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How John Wolford’s long football journey prepared him for NFL opportunity

Rams quarterback John Wolford throws next to Jared Goff during training camp in August.
Rams quarterback John Wolford, front, throws next to Jared Goff during training camp in August. Wolford will make his first NFL start Sunday against the Arizona Cardinals as the Rams look to clinch a playoff berth.
(Jayne Kamin-Oncea / Getty Images)

His football journey includes a record-breaking high school career in Florida and at Wake Forest. He played in one NFL preseason game for the New York Jets and, before it went bust, eight games in the Alliance of American Football.

Now Rams quarterback John Wolford is preparing for the biggest moment of his career.

On Sunday at SoFi Stadium, with a playoff berth on the line, Wolford will start in the season finale against the Arizona Cardinals.

“It’s something you kind of dreamed about your entire life,” Wolford said.

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Though probably not under these circumstances. When Jared Goff broke his right thumb during last week’s loss to the Seattle Seahawks, he played through the injury and finished the game.

But the $134-million quarterback had surgery on Monday, sidelining him for Sunday’s game and putting the Rams’ playoff chances in Wolford’s inexperienced hands. Wolford, 25, has spent two seasons primarily running the scout team against the Rams’ first-team defense.

John Wolford heads into his first NFL game on Sunday looking to push the Rams into the postseason and prove that sports dreams can come true.

“What better moment for someone to come in and prove who they are as a player,” receiver Robert Woods said.

Wolford said he would be prepared.

Coach Sean McVay does not appear worried.

“This isn’t too big for him,” McVay said. “There’s no doubt about it.”

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Wake Forest quarterback John Wolford passes during a game against Syracuse on Nov. 11, 2017.
(Brett Carlsen / Associated Press)

Wolford did not have to wait long for an opportunity to play quarterback at Bishop Kenny High in Jacksonville, Fla.

As a 14-year old freshman, he won the starting job on the varsity.

“He was a very mature kid and had a lot of ability and lot of skills,” said Mark Thorson, his high school coach, “but just to walk in as a freshman and handle the huddle and all the things that are expected of you, I knew at that point he was pretty special.”

Early in the season, Wolford led a 90-yard, game-winning scoring drive in the final minutes against Clay High.

“The moment wasn’t too big,” former Clay coach Josh Hoekstra said. “He had so much composure … even as a ninth-grader.”

Three years later, with Wolford on his way to breaking several of Tim Tebow’s state passing and touchdown records, Bishop Kenny played Clay in a second-round game of Class 5A, the fourth-largest of Florida’s eight high school football divisions.

Wolford passed for eight touchdowns and ran for two while amassing 773 yards of total offense in a history-making 74-73 loss.

“Next thing I know, John looks like the freaking No. 1 quarterback in the country. He was automatic. Didn’t miss a throw.”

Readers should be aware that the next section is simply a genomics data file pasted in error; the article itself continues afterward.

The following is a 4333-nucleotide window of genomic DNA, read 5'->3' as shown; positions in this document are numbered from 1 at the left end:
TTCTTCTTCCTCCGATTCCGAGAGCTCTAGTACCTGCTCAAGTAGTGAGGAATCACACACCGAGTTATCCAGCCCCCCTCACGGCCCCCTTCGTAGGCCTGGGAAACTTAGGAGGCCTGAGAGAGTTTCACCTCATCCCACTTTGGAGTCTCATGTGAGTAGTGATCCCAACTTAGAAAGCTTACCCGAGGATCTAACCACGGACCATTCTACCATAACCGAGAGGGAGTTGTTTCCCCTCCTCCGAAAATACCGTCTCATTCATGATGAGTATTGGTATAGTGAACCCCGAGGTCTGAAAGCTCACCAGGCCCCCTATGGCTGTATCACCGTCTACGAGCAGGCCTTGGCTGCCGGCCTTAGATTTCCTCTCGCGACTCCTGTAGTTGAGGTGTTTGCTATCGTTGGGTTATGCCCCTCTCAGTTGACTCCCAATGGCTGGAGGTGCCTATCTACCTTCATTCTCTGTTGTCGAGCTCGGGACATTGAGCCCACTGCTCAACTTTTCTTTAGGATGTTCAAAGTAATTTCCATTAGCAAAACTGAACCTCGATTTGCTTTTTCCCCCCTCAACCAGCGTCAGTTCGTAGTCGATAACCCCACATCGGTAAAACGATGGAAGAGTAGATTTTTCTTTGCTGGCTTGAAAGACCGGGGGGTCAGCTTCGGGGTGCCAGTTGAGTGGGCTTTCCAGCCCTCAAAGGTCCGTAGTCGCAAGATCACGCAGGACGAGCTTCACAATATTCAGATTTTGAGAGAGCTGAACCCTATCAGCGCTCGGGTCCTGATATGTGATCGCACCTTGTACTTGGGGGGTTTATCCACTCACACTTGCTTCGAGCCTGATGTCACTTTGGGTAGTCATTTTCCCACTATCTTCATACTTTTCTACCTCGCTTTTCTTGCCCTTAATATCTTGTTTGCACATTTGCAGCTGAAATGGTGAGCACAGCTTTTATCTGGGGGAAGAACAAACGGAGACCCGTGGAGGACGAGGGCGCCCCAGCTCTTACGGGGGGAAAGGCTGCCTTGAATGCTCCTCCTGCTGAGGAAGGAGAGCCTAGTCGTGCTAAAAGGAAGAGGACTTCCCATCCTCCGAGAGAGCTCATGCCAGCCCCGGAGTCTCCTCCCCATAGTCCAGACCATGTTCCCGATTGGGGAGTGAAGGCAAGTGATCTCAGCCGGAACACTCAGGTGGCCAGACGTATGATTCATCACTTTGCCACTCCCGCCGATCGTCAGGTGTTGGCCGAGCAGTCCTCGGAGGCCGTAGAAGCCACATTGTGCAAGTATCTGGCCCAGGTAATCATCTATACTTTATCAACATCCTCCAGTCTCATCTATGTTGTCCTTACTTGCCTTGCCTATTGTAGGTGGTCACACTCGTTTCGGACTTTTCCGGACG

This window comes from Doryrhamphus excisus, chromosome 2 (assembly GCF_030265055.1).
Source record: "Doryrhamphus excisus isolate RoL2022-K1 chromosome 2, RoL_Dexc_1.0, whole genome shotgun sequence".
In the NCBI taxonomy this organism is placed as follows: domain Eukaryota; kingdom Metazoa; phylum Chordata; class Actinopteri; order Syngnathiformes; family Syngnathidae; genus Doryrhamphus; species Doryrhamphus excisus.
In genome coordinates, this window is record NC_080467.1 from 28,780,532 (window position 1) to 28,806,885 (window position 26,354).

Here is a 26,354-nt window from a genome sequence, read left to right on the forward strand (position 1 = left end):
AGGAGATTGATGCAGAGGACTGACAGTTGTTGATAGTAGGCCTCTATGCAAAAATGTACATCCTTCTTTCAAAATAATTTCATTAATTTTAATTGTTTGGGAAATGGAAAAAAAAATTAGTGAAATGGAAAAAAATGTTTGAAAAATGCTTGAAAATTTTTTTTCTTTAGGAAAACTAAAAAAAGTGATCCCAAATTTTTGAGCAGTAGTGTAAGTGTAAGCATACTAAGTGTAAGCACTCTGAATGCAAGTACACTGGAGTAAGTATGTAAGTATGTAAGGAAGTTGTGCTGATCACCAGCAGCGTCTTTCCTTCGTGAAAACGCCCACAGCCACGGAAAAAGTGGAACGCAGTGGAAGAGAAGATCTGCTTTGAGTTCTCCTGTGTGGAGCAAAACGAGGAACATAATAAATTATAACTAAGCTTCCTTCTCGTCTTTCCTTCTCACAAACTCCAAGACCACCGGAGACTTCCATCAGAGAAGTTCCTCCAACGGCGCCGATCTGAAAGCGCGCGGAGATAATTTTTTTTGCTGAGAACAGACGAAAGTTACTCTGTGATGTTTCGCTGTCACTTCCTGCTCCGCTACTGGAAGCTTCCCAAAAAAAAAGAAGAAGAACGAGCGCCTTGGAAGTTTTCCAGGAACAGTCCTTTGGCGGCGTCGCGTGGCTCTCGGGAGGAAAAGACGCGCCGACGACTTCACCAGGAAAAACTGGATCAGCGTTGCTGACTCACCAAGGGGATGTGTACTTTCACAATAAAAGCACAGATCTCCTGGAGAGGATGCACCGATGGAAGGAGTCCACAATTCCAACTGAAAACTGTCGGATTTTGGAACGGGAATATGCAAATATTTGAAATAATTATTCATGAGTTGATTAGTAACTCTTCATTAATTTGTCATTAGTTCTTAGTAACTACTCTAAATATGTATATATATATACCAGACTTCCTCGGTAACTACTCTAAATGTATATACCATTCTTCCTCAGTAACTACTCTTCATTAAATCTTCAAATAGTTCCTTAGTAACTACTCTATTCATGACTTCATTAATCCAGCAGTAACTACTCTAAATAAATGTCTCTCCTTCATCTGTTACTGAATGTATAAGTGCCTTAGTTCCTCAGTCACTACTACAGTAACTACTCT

Cam Serigne, former Wake Forest tight end

“They couldn’t stop us running the ball,” Hoekstra said, “and we couldn’t stop John.”

Seven years later, Thorson and Hoekstra will be watching on Sunday when Wolford starts for the Rams.

Hoekstra expects that Wolford will play well. Thorson agrees.

“Just knowing him,” he said of Wolford, “he’s relishing this.”

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Wolford had committed to play at East Carolina when then-newly hired Wake Forest coach Dave Clawson and offensive coordinator Warren Ruggiero visited his home after his senior season in 2013.

Clawson and Ruggiero had experienced success at Bowling Green with mobile, multi-skilled quarterbacks. That’s what they saw in Wolford.

“We really didn’t need or want a guy that was 6-5,” Ruggiero said. “We wanted guys that were around that 6-foot area that were great passers, had great mobility, and really were just ballers, gamers.

“So, he was really perfect for what we were looking for.”

At the time, Wake Forest did not have a lot of talent —though the roster included two players who would gain fame outside of football. Quarterback Tyler Cameron had a prominent role in the television show “The Bachelorette,” and receiver Matt James is about to make his debut on “The Bachelor.”

Tight end Cam Serigne was a redshirt freshman when he hosted the 6-foot-1 Wolford on a recruiting visit. The players were aware that Wolford had broken some of Tebow’s records.

Wake Forest quarterback John Wolford passes against Georgia Tech during a game on Oct. 21, 2017.
(Scott Cunningham / Getty Images)

“Everybody was like, ‘Golden Arm’s here,’” Serigne said. “Everyone was really excited about John.”

Wolford started as a freshman, when Wake Forest finished 3-9. The Demon Deacons posted the same record the next season before improving to 7-6.

Going into his senior season, Wolford was in a competition with Kendall Hinton for the starting job. Serigne said that Wolford “started to just absolutely grind” through the spring and summer preparing for his final season.